Friday, May 14, 2010

Sequels, Knock-offs, Look-alikes: sorting authentic from wannabe

One of the keenest pleasures for reps and booksellers alike is seeing a worthy book with modest expectations get traction and work. Even better when it’s not just a shooting star but develops staying power.

Case in point: a couple years ago, The MIT Press published a little book by Matthew Frederick called 101 Things I Learned in Architecture School. It quickly generated the much coveted “in-house buzz,” and the reps quickly got a positive reaction from booksellers. Those who trusted their instincts and displayed the book got the same reaction from their customers, over 100,000 of whom had purchased a copy by last month.

The book had what all of us say we’re always looking for, i.e. there was nothing else really like it. Essentially a series of inspirational drawings matched with smart, witty maxims about making a successful life in the creative arts, the package was irresistible- small landscape format, paper over board, and a great price. It appealed to people well beyond the field.

Of course the paradox is that as soon as a publisher has a bona fide success story, the hunt is on to duplicate it. And how, by definition, can the sequel be anything but a pale, inauthentic imitation of the original?

It’s a quandary. MIT Press prides itself on originality and editors are passionate about the integrity of their books. Though there were moments when I thought to myself “this is such a great idea, why don’t we do “101 Things I Learned in X, Y, and Z” school,” it was hard to imagine that these could truly replicate the charm and sense of discovery surrounding the original.

Now, thanks to one of the corporate publishing giants, we’ll have a good case study in whether this particular great idea can be successfully cookie-cuttered.

The four copy cat books in their series- “101 Things I Learned in Culinary, Business, Film and Fashion School,” are impressive knock-offs. At first glance, they mimic every design element of the original. And in theory anyway, the concept might be transferable to the other subjects.

But when I perused the collection at a bookstore the other day, the bookseller was anxious point out the deficiencies. The covers are vastly inferior to the original, the binding is shoddy, the whole approach seemed more top-down than bottom-up.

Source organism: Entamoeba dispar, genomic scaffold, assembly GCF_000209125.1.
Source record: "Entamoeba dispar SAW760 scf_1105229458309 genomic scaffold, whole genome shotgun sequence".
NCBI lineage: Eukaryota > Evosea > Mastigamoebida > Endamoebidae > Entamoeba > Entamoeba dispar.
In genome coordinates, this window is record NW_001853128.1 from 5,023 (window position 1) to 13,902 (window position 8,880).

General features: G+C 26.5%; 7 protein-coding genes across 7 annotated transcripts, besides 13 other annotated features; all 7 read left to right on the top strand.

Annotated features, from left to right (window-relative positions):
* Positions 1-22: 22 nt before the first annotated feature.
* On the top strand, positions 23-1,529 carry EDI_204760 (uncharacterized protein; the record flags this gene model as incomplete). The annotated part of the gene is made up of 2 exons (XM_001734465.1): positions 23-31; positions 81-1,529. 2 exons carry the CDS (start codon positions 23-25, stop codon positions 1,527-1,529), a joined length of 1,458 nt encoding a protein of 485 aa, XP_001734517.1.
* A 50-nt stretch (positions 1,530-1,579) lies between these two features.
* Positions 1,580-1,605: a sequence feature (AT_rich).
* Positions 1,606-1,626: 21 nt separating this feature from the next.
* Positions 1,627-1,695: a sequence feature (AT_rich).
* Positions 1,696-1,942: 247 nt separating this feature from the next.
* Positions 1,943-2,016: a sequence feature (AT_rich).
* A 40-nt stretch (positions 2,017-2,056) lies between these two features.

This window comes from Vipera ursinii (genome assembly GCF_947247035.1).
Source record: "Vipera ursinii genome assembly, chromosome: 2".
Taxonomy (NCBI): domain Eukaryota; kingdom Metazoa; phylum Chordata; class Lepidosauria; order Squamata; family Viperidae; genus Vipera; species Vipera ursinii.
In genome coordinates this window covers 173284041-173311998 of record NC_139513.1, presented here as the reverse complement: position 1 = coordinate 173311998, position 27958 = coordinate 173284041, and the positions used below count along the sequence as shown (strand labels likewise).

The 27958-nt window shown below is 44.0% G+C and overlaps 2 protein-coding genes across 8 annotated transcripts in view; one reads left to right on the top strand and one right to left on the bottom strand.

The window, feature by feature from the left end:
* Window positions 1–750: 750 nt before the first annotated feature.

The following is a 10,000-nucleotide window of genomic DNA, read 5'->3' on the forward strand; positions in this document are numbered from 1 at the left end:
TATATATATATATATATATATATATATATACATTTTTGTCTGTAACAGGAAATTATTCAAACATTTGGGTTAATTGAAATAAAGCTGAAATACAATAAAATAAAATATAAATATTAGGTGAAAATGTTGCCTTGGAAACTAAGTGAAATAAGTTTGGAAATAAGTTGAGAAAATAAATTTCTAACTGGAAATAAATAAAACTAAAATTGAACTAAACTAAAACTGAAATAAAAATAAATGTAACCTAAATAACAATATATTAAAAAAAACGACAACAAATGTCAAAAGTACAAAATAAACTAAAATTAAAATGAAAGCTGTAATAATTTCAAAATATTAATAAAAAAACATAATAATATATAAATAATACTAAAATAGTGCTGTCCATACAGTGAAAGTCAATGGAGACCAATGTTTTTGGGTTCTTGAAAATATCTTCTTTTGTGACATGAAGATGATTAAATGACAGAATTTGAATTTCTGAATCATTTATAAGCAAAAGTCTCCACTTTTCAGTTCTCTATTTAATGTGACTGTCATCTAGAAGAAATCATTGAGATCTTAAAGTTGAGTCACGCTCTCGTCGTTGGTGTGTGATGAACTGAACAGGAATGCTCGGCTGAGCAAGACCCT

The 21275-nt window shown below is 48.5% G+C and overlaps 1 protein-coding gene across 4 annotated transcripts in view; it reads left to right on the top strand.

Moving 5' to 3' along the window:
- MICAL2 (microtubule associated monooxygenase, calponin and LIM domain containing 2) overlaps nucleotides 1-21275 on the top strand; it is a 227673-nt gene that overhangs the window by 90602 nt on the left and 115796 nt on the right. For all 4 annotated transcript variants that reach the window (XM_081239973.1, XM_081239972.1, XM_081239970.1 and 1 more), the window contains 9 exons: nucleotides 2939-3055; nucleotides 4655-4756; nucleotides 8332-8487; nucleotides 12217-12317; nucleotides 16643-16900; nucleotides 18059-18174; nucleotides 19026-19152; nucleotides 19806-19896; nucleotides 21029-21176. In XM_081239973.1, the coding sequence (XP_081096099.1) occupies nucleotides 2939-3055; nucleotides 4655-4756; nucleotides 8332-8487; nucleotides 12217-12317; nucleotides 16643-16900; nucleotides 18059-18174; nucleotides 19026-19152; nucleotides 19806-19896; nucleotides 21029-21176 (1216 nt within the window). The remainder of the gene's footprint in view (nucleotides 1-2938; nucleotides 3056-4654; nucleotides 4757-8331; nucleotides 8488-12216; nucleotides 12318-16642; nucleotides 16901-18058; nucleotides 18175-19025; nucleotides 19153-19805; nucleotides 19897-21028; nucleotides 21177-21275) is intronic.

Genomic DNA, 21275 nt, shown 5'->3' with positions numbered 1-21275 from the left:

This is a store that took delight in having sold dozens of copies of the original by keeping it on the front counter, and it was always on the booksellers’ hand-selling radar. The store, along with publisher, rep, author and customer, got to share in the feeling of having found something unique.

This bookseller greeted the arrival of the knock-offs with a sigh. “This just diminishes the original,” he thought. He didn’t say it this way, but I imagine his deflated feeling as something akin to the way I used to feel when some piece of political iconography or social critique turns up in a jeans ad or an army recruitment campaign. Can’t we have anything authentic anymore without it being co-opted and transformed into a cheap commodity, or twisted to sell someone else’s idea?

We’ll see how the sales go. Perhaps I’ll be wrong and the public will eat up the concept and the 101’s will proliferate like the Idiot Guides that once colonized bookstores like a bad virus. But meanwhile, my bookseller friend is responding to the challenge by upping his order on 101 Things I Learned in Architecture School and making sure it’s on display upfront.

To end this rant on a happier note, let me suggest a more elegant way to solve the “how can we duplicate this success” dilemma.

One of the most successful books published by Yale University Press in the past decade was Ernst Gombrich’s A Little History of the World. Like the Frederick book, it was adopted with love by booksellers and readers everywhere and has become a backlist staple. And like the Frederick, a big part of the appeal was the unique voice and gorgeous design.

But instead of rushing to the obvious and pumping out carbon copies of the book- little histories of X, Y and Z narrated in charming grandfatherly voices- Yale waited until the right book came along to make the comparison. This book should have some of the qualities of the Gombrich and should appeal to readers in the same way, but must be absolutely original. Would it exist had there been no Ernst Gombrich? The answer must be yes. (Would Fashion, Business, Culinary and Film exist without Architecture? Doubtful.)

This book, just published, is David Crystal’s A Little Book of Language. The design, tone and concept have much in common with A Little History of the World. And there’s a hope, of course, that it will have some of the same readership. But this is an attempt to make lightning strike again by offering up another authentic, original book- not a set of mix and match imposters.

Again, I may be proved wrong, but I think this wonderful book will succeed both on its own merits and on its tip of the design hat to Little History. It’s the best, most organic, most interesting kind of sequel publishing.

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